Audi's New Viral Campaign is Catchy

David Kiley

Audi has finally confessed to me what they have been up to with an oddball marketing campaign that didn't look like an ad campaign when I first stumbled on it.

Called the Art of the Heist, the campaign began with a fictionalized theft of an Audi A3 at a Manhattan dealership in late March. To give the theft a sense of realism, an actual glass door was broken at the dealership, police tape was put up around the place and security men stood guard over a crime scene. Wildpostings went up around New York City and other cities seeking information about the stolen car. The "campaign" then morphed into cyberspace, taking over blogs and fansites of Virtual Reality Gaming, an odd but interesting past-time where cyberspace and terrestrial life inter-mingle in a mystery story. I thnk my schoolfriends who played Dungeons and Dragons obsess over these games.

This off-beat start to the A3's launch made it into traditional TV and print ads a few weeks ago. Those ads made sense to people who hadn't been following the game online, but each ad was tagged with an inquiry to readers and viewers seeking information abut the stolen car. That way the ad onoly made total sense to people following the game. About 125,000 people were following the game online, according to Audi, as of the first week of May.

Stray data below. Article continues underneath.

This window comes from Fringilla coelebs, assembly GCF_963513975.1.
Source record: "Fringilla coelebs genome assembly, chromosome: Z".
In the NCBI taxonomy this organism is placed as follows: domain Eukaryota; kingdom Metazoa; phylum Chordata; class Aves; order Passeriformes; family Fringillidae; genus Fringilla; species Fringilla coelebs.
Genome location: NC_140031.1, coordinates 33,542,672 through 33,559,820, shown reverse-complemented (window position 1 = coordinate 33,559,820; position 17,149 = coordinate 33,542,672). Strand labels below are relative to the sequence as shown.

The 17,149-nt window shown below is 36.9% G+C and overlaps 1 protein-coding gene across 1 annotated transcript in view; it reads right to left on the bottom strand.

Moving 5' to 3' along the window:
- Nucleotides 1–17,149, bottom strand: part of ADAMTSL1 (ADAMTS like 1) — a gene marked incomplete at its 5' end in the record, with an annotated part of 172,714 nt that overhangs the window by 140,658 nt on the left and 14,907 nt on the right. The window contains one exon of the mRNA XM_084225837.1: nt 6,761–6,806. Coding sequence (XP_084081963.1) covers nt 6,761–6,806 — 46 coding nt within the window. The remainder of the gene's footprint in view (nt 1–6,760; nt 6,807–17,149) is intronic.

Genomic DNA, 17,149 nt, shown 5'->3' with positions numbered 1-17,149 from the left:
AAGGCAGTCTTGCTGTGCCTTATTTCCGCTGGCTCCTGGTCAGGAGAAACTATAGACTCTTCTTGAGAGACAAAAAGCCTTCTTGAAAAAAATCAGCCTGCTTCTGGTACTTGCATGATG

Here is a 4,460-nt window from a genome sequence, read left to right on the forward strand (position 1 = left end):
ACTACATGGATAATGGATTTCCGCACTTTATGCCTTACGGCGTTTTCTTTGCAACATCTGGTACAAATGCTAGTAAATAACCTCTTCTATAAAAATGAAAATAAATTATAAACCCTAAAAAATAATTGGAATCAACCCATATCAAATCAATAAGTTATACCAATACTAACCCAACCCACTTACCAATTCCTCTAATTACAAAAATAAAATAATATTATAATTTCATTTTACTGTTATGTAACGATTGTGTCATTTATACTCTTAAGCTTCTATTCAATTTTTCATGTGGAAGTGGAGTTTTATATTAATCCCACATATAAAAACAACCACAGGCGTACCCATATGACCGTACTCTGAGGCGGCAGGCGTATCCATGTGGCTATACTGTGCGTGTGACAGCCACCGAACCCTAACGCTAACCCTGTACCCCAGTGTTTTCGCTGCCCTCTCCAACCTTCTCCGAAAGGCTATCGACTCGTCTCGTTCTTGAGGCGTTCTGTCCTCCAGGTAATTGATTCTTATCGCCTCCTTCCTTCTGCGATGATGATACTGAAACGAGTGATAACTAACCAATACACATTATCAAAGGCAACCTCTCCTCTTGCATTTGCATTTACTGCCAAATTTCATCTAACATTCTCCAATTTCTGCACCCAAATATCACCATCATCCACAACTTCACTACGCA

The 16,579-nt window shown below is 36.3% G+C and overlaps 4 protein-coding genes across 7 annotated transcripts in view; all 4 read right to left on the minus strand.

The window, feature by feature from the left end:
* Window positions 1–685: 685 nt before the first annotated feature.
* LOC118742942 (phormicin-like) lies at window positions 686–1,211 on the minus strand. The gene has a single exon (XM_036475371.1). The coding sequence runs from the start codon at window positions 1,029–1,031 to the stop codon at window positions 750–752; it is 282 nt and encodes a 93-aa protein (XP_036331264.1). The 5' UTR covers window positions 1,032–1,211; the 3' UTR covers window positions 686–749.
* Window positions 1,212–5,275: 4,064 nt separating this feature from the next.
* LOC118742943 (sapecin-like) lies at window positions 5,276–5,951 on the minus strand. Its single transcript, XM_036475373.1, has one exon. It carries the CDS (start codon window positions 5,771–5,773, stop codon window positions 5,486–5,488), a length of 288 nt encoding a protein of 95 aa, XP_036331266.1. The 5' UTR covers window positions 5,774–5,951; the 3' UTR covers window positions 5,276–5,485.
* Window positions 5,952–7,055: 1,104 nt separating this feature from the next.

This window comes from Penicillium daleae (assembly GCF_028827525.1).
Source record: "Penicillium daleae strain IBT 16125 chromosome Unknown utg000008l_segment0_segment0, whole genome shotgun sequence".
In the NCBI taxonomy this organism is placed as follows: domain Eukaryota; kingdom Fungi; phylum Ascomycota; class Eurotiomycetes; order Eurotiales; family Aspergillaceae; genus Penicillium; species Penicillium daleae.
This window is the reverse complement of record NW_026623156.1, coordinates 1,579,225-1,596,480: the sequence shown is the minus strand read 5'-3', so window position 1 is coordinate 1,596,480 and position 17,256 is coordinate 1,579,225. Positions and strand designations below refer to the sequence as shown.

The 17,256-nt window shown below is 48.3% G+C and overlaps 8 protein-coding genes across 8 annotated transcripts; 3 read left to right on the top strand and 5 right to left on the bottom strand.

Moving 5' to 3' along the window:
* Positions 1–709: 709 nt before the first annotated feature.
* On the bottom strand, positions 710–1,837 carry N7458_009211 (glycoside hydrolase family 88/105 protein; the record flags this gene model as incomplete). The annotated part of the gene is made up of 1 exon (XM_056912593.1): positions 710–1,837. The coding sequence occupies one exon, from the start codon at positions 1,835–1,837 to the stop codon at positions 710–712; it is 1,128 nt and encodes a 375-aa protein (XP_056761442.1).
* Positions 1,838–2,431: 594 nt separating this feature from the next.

Read my online piece about the whole Audi campaign, created by Durham, N.C.-based McKinney & Silver with Chelsea Films.


To get the full impact of the way the campaign lays out, you have to invest at least 15 minutes to a half hour to decide if you want to be sucked in to the story of this stolen car. It is a far different, and more involving, marketing effort than, for example, the BMW Films launched a few years ago. But like the BMW films, one of the beauties of these viral campaigns is that they stay up on the Internet indefinitely. That means even if an interested gamer or Audi enthusiast is interested, he or she could decide one slow night when their date cancells and there is nothing on TV, to sit down and plunge into the world of Nisha, Virgil and Ian and the stolen A3.

The hotlinks to get inot the game are,, and -- all created by Audi to support the game. Fans have also launched Web sites, such as, and, that enable devotees to follow the action.

Audi only needs to sell about 6,000 A3s this year, and about 12,000 a year for the next few years. The key for them is creating enough mystique around the cars so they can avoid slathering on profit killing rebates. If the cars perform half as well as an inventive marketing campaign, they should be pleased with the results.